opinion I had a moment of deja vu while listening to Shadow Communications Minister Tony Smith’s speech at the annual conference of the Australian Telecommunications Users Group last Friday morning.
Four years ago I was sitting at the exact same event, listening to another Shadow Communications Minister speak. I refer, of course, to Stephen Conroy, who has since had the ‘shadow’ removed from his title and now leads Australia’s technology and telecommunications policy portfolio.
At the time, then-Communications Minister Helen Coonan was on top of her game. It would be a year and half until Kevin Rudd would sweep John Howard from power, and Conroy was lost in the quagmire of fruitless opposition to a Government that, it seemed, could get re-elected no matter how many wrongs it committed.
Four years ago, Conroy’s speech did not go down well.
As I chronicled at the time, despite the fact that Conroy spoke directly after Coonan, who had just announced a major new policy to fund a bush broadband network (does this sound familiar?), the Shadow Communications Minister did little to rebut her speech or engage with the relevant issues.
At the time, I thought Conroy’s speech was pretty awful, and that he had little chance of really taking Coonan on in the portfolio.
A key indicator of Conroy’s lack of success that day was that not a single member of the audience wanted to ask him a question about his policies … Coonan, on the other hand, was mobbed.
Let me say this plainly. Smith’s speech last Friday was even worse than the one Conroy delivered four years ago.
In my opinion, although Conroy does not have the solid intellectual grasp of the complexity of the issues in the telecommunications industry that Coonan did during her tenure, he does have drive, energy, ambition, and perhaps most importantly, a solid political will to make change in his portfolio.
Smith (pictured) gave every indication on Friday that he does not appear to have either the drive to change the telecommunications landscape, the will to hold Conroy to account in any serious manner, or sufficient understanding of the issues involved to engage with an audience about them.
Conroy’s shadow spent the majority of his speech informing the audience — composed of technology professionals and industry insiders — about the broad history of the industry.
He went into such mundane details as why he thought the fax machine was “earth-shattering” when it was first launched and how he was one of the first people to buy a brick-sized mobile phone when they first went on sale in the early 1990’s.
Conroy is currently the driving force behind the biggest shake-up of Australia’s telecommunications industry since de-regulation.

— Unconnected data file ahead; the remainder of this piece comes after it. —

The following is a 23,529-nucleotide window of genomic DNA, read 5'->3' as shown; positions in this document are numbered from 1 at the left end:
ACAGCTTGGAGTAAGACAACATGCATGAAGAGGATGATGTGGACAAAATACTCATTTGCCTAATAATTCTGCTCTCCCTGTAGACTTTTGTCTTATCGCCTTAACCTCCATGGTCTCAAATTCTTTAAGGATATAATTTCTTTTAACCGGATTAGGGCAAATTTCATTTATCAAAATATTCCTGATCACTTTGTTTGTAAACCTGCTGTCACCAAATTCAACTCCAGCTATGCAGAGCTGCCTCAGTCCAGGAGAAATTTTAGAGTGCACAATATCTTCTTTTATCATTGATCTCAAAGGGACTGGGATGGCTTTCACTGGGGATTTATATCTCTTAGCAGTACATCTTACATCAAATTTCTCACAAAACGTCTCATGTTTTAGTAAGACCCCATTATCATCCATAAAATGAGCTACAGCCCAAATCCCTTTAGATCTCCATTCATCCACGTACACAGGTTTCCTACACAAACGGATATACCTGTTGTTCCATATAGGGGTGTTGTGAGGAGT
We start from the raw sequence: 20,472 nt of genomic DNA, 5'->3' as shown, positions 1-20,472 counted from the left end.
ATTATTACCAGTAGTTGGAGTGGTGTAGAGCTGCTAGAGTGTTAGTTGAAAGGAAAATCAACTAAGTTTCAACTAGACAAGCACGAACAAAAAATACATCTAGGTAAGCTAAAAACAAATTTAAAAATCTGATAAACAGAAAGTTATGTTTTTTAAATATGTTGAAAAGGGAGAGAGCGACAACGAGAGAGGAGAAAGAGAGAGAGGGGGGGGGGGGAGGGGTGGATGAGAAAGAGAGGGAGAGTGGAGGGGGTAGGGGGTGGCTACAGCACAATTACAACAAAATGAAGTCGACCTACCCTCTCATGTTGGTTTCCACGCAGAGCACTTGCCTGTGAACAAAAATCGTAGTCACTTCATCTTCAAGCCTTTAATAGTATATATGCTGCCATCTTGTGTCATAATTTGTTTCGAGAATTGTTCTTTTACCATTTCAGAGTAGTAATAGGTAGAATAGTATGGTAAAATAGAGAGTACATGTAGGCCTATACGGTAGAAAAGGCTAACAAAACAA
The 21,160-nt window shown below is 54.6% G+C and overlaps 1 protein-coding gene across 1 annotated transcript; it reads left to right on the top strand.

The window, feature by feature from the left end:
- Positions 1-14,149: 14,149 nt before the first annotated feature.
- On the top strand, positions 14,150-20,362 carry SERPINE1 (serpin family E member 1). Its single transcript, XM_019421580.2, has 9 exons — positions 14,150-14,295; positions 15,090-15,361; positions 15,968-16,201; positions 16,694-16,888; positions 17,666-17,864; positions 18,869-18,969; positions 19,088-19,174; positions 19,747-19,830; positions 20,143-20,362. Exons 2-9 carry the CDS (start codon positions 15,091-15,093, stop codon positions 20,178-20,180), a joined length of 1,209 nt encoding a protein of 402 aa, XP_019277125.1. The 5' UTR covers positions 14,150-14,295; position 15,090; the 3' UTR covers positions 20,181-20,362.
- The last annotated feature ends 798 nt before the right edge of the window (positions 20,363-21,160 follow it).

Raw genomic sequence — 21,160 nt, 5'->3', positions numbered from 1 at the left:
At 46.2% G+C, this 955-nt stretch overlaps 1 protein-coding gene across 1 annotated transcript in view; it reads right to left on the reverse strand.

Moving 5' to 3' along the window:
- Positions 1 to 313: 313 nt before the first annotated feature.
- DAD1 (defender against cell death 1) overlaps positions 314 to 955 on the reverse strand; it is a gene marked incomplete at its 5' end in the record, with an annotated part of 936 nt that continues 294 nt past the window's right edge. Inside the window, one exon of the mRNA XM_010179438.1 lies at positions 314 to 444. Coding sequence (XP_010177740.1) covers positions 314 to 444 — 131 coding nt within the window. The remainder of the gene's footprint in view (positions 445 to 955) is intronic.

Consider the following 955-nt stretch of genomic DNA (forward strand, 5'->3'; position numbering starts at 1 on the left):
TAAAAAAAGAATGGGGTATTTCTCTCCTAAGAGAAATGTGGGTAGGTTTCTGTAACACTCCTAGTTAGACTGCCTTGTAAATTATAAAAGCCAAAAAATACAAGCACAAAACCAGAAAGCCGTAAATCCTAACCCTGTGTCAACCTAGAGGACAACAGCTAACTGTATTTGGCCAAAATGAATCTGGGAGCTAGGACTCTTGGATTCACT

He is the architect of the unpopular internet filtering project, and has repeatedly avoided disclosing key documents at the heart of his reform agenda such as the NBN implementation study and the panel of experts’ report into the first, failed $4.7 billion NBN tender.
In short, although most in the telecommunications industry would agree Conroy is driving needed change … our fearless Communications Minister’s record is far from squeaky clean.
Yet Smith did not substantively address any of these areas, instead choosing to focus on opposition to changes to the Do Not Call Register.
This would have been bad enough. But it was the tone of the Shadow Communications Minister’s speech that was really grating. Smith spoke slowly. Very slowly. Slowly enough that you could literally type each word as he was uttering them.
As a journalist I have attended thousands of presentations, speeches and debates, and rarely have I encountered a speaker as stultifyingly boring as Smith.
As a Communications Minister I would rank Conroy about on par with Coonan — he has less deep understanding, but more political power and will. Conroy’s former shadow Nick Minchin is at about the same level, as his ongoing Senate debates with Conroy display to great effect.
However, Smith is two or three ranks down.
For the rest of this year, I predict that Conroy will be able to daily hand Smith the biggest insult that one political operator can give another. In short, he will be able to safely ignore him.
Not for Smith, the saving NBN policy that Conroy pulled out of his hat and rode all the way to take his present ministership after the last election. Not for Smith, the wide-ranging legislative change that will re-shape Australia’s telecommunications industry and split Telstra squarely in half.
Unless Smith gets a new speechwriter, a new image and some political will to tackle his opposite, the Shadow Communications Minister’s next several years will go down as nothing more than a footnote to the rein of King Conroy.
Image credit: Office of Tony Smith